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B.C., Alberta, Quebec watchdogs order Clearview AI to stop using facial recognition tool – CBC.ca

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Three provincial privacy watchdogs have ordered facial recognition company Clearview AI to stop collecting, using and disclosing images of people without consent.

The privacy authorities of British Columbia, Alberta and Quebec are also requiring the U.S. firm to delete images and biometric data collected without permission from individuals.

The binding orders made public Tuesday follow a joint investigation by the three provincial authorities with the office of federal privacy commissioner Daniel Therrien.

The watchdogs found in February that Clearview AI’s facial recognition technology resulted in mass surveillance of Canadians and violated federal and provincial laws governing personal information.

They said the New York-based company’s gathering of billions of images of people from across the internet — to help police forces, financial institutions and other clients identify people — was a clear breach of Canadians’ privacy rights.

The orders from the provincial authorities Tuesday also require Clearview AI to stop offering its facial recognition services in the three provinces. Clearview has not been providing services to clients in Canada since the summer of 2020, but has hinted it could return.

Canada’s privacy commissioner Daniel Therrien launched a joint probe into Clearview AI earlier this year with his provincial counterparts from Alberta, Quebec and B.C. (Adrian Wyld/The Canadian Press)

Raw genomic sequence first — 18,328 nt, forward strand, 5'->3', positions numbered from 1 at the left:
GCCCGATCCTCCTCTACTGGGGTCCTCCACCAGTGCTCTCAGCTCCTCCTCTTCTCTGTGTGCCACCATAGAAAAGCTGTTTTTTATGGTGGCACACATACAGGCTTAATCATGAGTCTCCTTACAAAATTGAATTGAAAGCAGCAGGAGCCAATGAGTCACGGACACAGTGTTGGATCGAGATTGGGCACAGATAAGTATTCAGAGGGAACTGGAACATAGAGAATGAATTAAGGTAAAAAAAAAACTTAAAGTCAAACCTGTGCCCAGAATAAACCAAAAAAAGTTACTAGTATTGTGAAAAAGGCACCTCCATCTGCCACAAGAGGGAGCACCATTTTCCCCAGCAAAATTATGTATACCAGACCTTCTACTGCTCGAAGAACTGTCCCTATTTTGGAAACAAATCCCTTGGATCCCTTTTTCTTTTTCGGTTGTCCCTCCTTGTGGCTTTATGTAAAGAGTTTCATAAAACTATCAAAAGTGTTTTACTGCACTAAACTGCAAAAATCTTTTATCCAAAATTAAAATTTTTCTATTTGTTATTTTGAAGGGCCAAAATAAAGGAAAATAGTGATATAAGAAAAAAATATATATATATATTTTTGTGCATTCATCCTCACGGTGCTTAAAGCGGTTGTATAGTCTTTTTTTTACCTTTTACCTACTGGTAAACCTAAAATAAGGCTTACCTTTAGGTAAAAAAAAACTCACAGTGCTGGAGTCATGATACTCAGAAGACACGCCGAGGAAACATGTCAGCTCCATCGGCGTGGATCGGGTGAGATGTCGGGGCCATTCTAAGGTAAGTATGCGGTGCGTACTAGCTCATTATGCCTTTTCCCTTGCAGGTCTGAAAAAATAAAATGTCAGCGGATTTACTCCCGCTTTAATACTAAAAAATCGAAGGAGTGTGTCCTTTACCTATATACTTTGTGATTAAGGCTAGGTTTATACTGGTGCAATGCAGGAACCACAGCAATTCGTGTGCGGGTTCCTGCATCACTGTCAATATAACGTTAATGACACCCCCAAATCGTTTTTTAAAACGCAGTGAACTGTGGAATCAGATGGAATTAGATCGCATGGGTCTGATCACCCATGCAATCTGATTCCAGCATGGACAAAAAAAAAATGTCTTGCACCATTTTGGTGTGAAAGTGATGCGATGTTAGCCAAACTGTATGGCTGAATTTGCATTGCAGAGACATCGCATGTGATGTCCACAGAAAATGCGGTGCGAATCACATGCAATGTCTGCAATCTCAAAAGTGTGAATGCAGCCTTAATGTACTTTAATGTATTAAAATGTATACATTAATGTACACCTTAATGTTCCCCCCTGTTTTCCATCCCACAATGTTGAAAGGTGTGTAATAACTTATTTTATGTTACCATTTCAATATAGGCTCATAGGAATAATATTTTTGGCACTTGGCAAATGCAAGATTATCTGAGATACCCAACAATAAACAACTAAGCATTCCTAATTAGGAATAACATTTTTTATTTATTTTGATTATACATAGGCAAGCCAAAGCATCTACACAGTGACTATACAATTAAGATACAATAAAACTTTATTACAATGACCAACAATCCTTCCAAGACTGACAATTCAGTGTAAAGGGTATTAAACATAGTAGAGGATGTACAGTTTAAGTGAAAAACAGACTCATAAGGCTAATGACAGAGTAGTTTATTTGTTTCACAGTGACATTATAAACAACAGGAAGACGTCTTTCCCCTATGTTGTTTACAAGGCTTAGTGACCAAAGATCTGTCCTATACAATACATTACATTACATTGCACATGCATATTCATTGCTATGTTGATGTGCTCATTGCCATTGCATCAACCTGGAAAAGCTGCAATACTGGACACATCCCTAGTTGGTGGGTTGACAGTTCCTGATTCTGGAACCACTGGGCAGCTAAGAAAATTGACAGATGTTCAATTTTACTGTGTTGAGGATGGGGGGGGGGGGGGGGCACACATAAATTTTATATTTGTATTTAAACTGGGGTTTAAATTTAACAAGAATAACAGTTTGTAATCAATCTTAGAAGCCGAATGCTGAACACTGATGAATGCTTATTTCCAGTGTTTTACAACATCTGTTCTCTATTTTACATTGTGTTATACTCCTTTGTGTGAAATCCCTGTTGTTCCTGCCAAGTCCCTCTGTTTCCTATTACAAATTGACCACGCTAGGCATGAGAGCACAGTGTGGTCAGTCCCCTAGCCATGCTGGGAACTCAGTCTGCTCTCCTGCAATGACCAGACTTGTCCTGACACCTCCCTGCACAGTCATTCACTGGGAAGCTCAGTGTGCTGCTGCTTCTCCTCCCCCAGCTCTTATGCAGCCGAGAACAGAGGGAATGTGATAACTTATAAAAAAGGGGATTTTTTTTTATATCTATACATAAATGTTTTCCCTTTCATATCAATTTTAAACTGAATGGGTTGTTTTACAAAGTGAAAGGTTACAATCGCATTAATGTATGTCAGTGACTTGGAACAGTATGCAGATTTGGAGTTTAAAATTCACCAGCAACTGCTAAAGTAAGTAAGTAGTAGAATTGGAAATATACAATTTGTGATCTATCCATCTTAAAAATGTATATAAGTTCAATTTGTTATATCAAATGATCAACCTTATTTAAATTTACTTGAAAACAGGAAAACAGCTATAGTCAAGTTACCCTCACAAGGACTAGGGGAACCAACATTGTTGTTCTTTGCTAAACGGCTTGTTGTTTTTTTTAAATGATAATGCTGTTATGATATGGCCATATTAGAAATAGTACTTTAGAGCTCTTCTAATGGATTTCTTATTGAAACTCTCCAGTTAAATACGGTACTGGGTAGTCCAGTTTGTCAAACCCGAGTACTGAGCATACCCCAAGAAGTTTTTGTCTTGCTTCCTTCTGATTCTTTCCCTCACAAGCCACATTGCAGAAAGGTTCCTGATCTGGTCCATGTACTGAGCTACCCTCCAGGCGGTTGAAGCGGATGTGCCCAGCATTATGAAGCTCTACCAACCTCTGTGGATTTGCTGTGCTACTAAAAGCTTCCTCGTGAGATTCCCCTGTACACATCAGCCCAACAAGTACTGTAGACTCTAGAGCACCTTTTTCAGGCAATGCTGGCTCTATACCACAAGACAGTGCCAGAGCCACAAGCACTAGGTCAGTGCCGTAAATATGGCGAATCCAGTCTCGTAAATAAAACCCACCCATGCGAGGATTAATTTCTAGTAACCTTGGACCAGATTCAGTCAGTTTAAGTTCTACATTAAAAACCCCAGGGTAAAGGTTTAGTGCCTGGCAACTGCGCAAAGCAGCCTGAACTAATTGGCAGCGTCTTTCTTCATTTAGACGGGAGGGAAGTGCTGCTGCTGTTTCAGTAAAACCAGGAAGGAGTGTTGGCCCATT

Therrien’s office lacks order-making powers similar to these provincial ones, prompting calls over the years to update outdated federal privacy legislation.

“We welcome these important actions taken by our provincial counterparts,” Therrien said in a statement. “While Clearview stopped offering its services in Canada during the investigation, it had refused to cease the collection and use of Canadians’ data or delete images already collected.”

‘Simply not possible’ 

The company told B.C. privacy commissioner Michael McEvoy in May it was “simply not possible” to identify whether individuals in photos were in Canada at the time the image was taken or whether they were Canadian citizens or residents.

In reply, McEvoy pointed to Clearview’s intention, stated in a U.S. judicial proceeding, to limit the collection and use of personal information in the state of Illinois.

In his order Tuesday, McEvoy rejected the company’s “bare assertion that it cannot comply” and concluded it does have the means and ability to severely limit, if not eliminate, the collection, use and disclosure of personal information of British Columbians.

“Put another way, this is not a question of cannot but rather will not.”

Clearview says decision contrary to freedom of expression

Doug Mitchell, a lawyer for the company, said Clearview AI is a search engine that only collects public data just as much larger companies do, including Google, which is permitted to operate in Canada.

Given that Clearview is not operating in Canada now, the company believes the orders are beyond the powers of the provincial privacy commissioners, as well as unnecessary, Mitchell said Tuesday.

“To restrict the free flow of publicly available information in the sense proposed by the privacy commissioners would be contrary to the Canadian constitutional guarantee of freedom of expression.”

Clearview AI left the Canadian market, but the problem created by their business model remains, the Canadian Civil Liberties Association said in applauding the provincial crackdown.

The company still holds, and uses, potentially millions of photos of people from Canada, which they continue to sell to policing bodies around the world, the civil liberties association said.